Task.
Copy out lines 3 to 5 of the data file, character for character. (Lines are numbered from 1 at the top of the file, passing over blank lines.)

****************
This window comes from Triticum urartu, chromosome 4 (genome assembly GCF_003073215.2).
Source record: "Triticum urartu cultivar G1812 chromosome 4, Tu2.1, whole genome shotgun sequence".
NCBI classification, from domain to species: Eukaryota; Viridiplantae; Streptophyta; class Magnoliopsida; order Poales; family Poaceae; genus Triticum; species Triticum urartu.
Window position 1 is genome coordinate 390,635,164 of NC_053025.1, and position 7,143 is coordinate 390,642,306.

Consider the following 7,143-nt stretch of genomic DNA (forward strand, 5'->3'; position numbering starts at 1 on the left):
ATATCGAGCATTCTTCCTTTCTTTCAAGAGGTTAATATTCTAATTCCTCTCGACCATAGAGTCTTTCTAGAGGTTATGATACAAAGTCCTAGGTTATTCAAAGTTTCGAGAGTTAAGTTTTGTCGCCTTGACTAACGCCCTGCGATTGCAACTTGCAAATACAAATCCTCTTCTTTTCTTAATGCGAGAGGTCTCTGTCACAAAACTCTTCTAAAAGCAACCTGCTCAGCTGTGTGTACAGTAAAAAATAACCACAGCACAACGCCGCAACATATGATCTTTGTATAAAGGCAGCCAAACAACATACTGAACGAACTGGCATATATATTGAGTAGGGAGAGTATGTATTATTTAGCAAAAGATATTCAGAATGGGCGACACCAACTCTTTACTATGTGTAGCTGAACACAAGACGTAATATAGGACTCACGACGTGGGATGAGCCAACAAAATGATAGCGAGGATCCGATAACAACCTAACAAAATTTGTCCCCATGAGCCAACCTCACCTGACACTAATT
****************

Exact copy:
NCBI classification, from domain to species: Eukaryota; Viridiplantae; Streptophyta; class Magnoliopsida; order Poales; family Poaceae; genus Triticum; species Triticum urartu.
Window position 1 is genome coordinate 390,635,164 of NC_053025.1, and position 7,143 is coordinate 390,642,306.

Consider the following 7,143-nt stretch of genomic DNA (forward strand, 5'->3'; position numbering starts at 1 on the left):